I don’t know if you knew, but there was yet another royal wedding this last week. On Friday, Princess Eugenie married Jack Brooksbank and I stood around in the church kitchen for more than an hour watching people in hats buffeted by high winds as they arrived and took their seats in Saint George’s chapel. Finally the bride also arrived and then I had to go do something real. So it was only much later that I spent myself, nor counted the cost, fruitlessly trying to see bits of the service. I came away disappointed having only listened to some loud commentary about the dress and the scar, and a passing remark that the reading was not from the Bible but was from The Great Gatsby. I found a seconds long clip of the preacher talking about why Eugenie loved that particular book so much—because it reminded her of her new elegant husband—and I will have to spend several more hours this afternoon trying to see the whole thing.
What’s so interesting, though, is that I just finished Karen Swallow Prior’s On Reading Well, and I couldn’t have imagined a more iconic and tragic illustration of the failure to read rightly—to grasp the truth of whatever it is that you are reading. If you set out to get it wrong, reading The Great Gatsby as your wedding text seems a perfect way to do it. And if you don’t know why that is, you should go out and read On Reading Well.
There were three things I loved about the book. And don’t worry, I know it’s Sunday, so I won’t neglect to tell you to go to church, and even more so, why being able to read is so essential to enjoying yourself when you get there.
First, if such a thing is possible, On Reading Well got better as I went along. In lots of books, old and new, the best chapters are usually in the beginning, to catch you and keep you, and then, when you’ve really committed yourself, the ones toward the end fall into repeating what’s already been said, or are not expressed as well, or in other wise indicate that everyone got tired and had other things to do. Not always, of course, but more often that I would like, especially with non-fiction. In this case, the good wine was kept for last. My favorite two chapters were right at the end, and I came away stricken to the heart, and convicted about my own cowardly hardness of heart toward all my fellow men.
Second, I thoroughly enjoyed reading about books I hope never to have to read. I do love to read, but I am not a Great Reader, avoiding, whenever I possibly can, books that will disturb and traumatize me. I don’t want to read Silence, for example, nor see the movie, because it will take me a long time to climb out of the misery of those people’s lives. Nor also the book from the chapter I liked best. But I loved reading about those books, and the principle holds—whatever you’re reading, you should read it with an interior bent towards wisdom, towards seeing past yourself into the true realities that hold and shape a universe of meaning.Which brings me to my third point. It is so vital to learn how to read properly, and virtuously, not missing the point, but also not trying to fit a book into a flattened moralistic worldview, because ultimately, you want to be able to read the Bible well. And that happens to be the single book where everyone comes all to bits, trying and failing to make sense of what it is for and what it is trying to say. If you read The Great Gatsby and thought it would be a lovely wedding text, or Tom Sawyer and thought it was really racist, or The Pilgrim’s Progress and thought it was a literal how to manual—but then we could go a step further and poke at what many Christians say about some books, like The Lord of the Rings is bad because it is so full of magic, or Shakespeare is bad because he wasn’t even a Christian—what sort of ridiculous things are going to happen to you as you approach such a strange and terrible book as God’s own holy word? You are not going to understand what it is about. You are not going to be able to make it through the difficult passages. Or worse, you are going to try to shove it into various boxes that make it manageable and essentially useless.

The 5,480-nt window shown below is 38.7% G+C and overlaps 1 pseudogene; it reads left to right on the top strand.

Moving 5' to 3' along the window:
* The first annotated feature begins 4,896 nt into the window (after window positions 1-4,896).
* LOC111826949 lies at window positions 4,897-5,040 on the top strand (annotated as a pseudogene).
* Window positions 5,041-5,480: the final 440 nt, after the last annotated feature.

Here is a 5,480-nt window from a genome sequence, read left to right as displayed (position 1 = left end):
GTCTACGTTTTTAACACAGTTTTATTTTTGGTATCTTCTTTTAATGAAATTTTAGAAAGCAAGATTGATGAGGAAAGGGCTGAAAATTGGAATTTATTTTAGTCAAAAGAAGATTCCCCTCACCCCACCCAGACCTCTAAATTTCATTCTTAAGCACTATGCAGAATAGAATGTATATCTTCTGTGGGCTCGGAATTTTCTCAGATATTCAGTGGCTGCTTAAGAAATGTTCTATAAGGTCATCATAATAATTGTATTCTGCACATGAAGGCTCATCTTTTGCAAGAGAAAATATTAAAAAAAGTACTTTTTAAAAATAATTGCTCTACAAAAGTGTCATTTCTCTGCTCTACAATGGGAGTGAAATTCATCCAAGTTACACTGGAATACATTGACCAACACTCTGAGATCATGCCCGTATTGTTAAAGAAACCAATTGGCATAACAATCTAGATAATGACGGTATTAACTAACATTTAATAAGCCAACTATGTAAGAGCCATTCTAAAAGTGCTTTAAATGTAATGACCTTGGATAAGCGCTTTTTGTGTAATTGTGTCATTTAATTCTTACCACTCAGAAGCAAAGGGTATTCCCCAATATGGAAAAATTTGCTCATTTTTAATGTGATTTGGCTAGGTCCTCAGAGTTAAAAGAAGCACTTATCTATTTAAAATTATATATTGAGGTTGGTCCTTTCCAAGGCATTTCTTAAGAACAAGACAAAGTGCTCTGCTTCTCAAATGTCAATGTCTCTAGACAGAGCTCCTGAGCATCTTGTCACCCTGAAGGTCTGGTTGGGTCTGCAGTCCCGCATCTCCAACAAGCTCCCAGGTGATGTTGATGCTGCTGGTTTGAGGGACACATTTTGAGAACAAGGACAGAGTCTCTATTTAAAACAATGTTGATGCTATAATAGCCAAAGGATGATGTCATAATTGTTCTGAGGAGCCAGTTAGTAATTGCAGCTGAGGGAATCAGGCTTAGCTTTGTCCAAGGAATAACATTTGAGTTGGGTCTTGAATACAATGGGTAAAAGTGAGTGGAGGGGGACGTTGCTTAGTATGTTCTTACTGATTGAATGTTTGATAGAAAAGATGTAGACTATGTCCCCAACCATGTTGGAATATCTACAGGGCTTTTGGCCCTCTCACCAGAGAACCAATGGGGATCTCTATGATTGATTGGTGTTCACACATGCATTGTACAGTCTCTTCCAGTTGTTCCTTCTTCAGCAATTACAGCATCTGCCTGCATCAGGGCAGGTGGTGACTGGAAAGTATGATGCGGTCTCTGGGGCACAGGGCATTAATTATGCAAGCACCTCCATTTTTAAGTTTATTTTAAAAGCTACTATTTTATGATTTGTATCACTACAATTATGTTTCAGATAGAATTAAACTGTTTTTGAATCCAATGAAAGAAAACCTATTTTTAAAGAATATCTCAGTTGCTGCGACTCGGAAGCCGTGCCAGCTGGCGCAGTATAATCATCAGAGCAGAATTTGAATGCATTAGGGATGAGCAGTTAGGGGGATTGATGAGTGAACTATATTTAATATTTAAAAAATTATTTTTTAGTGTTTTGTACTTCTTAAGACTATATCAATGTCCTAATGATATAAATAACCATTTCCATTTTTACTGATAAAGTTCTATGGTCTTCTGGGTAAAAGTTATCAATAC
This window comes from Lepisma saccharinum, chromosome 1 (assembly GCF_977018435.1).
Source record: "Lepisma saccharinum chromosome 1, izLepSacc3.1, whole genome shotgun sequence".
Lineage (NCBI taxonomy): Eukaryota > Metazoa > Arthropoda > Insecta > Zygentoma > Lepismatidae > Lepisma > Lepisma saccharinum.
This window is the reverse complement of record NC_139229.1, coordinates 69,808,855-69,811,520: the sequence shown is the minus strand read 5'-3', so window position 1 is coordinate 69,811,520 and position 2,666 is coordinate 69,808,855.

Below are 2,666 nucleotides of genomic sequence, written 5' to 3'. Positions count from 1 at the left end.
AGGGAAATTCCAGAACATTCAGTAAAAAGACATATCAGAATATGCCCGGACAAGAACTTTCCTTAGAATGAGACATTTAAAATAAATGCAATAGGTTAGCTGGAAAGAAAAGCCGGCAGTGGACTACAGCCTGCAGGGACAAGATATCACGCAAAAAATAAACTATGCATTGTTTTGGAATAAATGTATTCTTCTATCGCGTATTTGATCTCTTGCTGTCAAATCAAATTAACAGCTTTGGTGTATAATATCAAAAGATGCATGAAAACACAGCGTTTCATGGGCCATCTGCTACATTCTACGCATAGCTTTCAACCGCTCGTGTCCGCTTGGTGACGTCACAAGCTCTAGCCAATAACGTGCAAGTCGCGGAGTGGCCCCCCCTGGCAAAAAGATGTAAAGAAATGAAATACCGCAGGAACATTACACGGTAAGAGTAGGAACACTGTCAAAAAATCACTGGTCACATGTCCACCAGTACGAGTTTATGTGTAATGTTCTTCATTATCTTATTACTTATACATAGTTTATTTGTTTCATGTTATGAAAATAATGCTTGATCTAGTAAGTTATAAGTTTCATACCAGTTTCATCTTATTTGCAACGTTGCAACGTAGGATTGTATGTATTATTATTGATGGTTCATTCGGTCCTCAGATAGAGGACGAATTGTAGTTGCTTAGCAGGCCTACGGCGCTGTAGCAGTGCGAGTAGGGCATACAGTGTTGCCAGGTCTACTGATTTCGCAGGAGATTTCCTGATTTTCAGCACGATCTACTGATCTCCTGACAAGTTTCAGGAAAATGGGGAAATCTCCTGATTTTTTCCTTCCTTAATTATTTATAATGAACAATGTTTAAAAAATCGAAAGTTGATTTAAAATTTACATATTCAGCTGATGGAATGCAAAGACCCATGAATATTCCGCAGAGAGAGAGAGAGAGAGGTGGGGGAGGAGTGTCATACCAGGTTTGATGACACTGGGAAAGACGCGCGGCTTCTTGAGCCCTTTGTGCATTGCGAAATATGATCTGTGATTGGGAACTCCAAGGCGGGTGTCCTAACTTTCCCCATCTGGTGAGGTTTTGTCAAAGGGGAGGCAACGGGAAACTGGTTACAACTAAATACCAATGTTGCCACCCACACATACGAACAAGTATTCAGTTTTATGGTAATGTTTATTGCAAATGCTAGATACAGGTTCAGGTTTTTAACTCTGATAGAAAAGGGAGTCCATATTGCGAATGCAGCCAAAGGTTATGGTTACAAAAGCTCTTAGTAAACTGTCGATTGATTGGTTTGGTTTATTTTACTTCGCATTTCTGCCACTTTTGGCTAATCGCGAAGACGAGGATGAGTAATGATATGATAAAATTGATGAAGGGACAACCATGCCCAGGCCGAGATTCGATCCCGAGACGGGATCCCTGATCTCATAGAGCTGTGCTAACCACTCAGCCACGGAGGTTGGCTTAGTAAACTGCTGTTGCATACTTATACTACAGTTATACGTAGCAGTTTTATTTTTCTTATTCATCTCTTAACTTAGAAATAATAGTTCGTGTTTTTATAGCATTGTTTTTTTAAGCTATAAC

The thrilling thing about a book, and especially the Bible, is that it is one of the best ways to be swept up out of yourself and see, through the eyes of other people, what goodness and virtue are meant to be. And that is the essence of On Reading Well. If you haven’t been able to step out into a book—a troubling book—and come back out on the other side a slightly different person, your moral imagination, the core virtues that should be the shape and furniture of your interior life, just won’t be there.
Ancient people knew this—and, to some degree, I think Christians know it, which is why there is so much anxiety about reading the wrong kinds of books. But the modern person has largely forgotten it. It is easier to make a bald, plain statement about how all people should be—Be Virtuous shouts so many memes on Facebook, and so many threads on Twitter. Stop Being Bad. Be Good Instead. You scroll along and the go away to carry on being bad. But that’s not even how God formed and shaped his own people. When you face down the Bible, you are looking at the literature, the poetry of a God who relishes the perfectly turned image, the beautiful turn of phrase, a story so grand it takes thousands of years to unfold. The more you read it, the more you’re changed, the more your mind and heart incline towards what is truly beautiful and right.
But you have to know how to read, and how to read well. So go to church, but when you go home, collapse back on your couch with a book, and take seriously the deep wisdom of the virtues so richly painted in On Reading Well.